Pyracantha
Pyracantha (sometimes called Firethorn) can grow to be about 20 feet high, produce edible berries, and they are covered in thorns. I’ve read a few articles that suggest cultivating Pyracantha around windows for home defense because of how densely the thorns grow. Where I live, beyond extra watering when first planting a Pyracantha tree they need no human intervention to grow. Another benefit is the berries, they attract deer and birds which make for excellent hunting and you can pick the berries to feed to chickens who don’t mind the bitter flavor. For human consumption you just need to boil down the berries to create a tasty jelly with about 40 calories per tbsp; 4 ½ cups of berries will produce approximately 2 cups of jelly. Pyracantha does best and is fully evergreen in zones 7 through 9 though with some research you can find strains that have been bred for hardiness in colder climates.

Blackberries
We chose blackberries for a few reasons; one being that they are my absolute favorite berry and providing food is always a good idea when preparing for TEOTWAWKI, especially a food as healthy and diverse as blackberries. Blackberries are notable for their high nutritional contents of dietary fiber, vitamin C, vitamin K, folic acid - a B vitamin, and the essential mineral, manganese and they rank highly among fruits for antioxidant strength, particularly due to their dense contents of polyphenolic compounds, such as ellagic acid, tannins, ellagitannins, quercetin, gallic acid, anthocyanins and cyanidins. Blackberry root and leaves are also common in herbal medicines to help with ailments such as diarrhea, dysentery, and more. But the security reasons being that they are everywhere where we live, to the point where during blackberry season all you have to do is walk along any road in the area and you’ll be likely to pick enough blackberries in one day to feed your family blackberry cobbler for a year. They are extraordinarily invasive and require no human intervention to thrive. And they are extremely dense, thorny plants, since Pyracantha grow so tall their thorns only affect the upper half of a person, blackberries will take care of the lower half. Blackberries do best in zones 7 through 9; though you can grow blackberry bushes in slightly colder climates they’re unlikely to produce any fruit.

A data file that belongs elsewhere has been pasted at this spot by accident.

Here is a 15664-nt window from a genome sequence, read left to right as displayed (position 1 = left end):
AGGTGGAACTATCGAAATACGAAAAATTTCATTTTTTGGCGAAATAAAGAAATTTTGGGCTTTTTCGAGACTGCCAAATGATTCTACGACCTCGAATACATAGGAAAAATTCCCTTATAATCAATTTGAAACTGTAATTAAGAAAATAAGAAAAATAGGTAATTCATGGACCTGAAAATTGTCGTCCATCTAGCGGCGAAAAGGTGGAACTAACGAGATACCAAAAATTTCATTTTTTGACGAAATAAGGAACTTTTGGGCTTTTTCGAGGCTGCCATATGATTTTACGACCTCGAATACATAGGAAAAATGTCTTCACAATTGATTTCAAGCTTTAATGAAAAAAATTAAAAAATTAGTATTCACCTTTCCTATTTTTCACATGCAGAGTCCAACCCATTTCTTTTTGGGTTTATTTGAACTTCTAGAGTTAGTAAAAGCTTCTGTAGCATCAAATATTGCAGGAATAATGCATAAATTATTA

Spanish Bayonet
The final plant we decided to add to our perimeter is the Spanish Bayonet, named so because it’s leaves will puncture someone even through thick layers of clothing. The Spanish Bayonet becomes top heavy between 5 to 20 feet when the it topples over, then the tip curves upwards and continues growing. Meanwhile it readily sends out shoots around the base rapidly becoming a thick, impenetrable clump of bayonet like leaves. Though these provide no additional purposes beyond security, these are the sharpest and easiest plants to take care of in our specific area and therefore a very worthy plant to add into our plant perimeter fence. The Spanish Bayonet grows best in zones 8 through 11.

I always think getting your plants from a local nursery is best because then you know for sure the plant will survive in your specific climate and the conditions in your particular area, not to mention most local nursery owners are willing to help you and they’re a lot more knowledgeable than your average big box employee when it comes to the plants they sell you. Depending on how big of a perimeter you need to create and how much time, and money you have could make it difficult to get all of your plants from the same local nursery. If there are only 1 or 2 local nurseries and you’re unable to get all the plants you need for your perimeter from them I would suggest seeing if you can find a somewhat local nursery that you can order from online. For those on a budget, of which I am one, build up your perimeter fence over time. Simply find the weakest points of your property and start there. You can find plants for free or cheap on craigslist, freecycle, even by searching for garden club plant exchanges. Remember, you don’t have to use the same exact plants around the entire perimeter, just make sure whatever plants you use match the criteria you need. In fact, the more diverse your plant perimeter is, the more likely it is to resemble overgrown woods.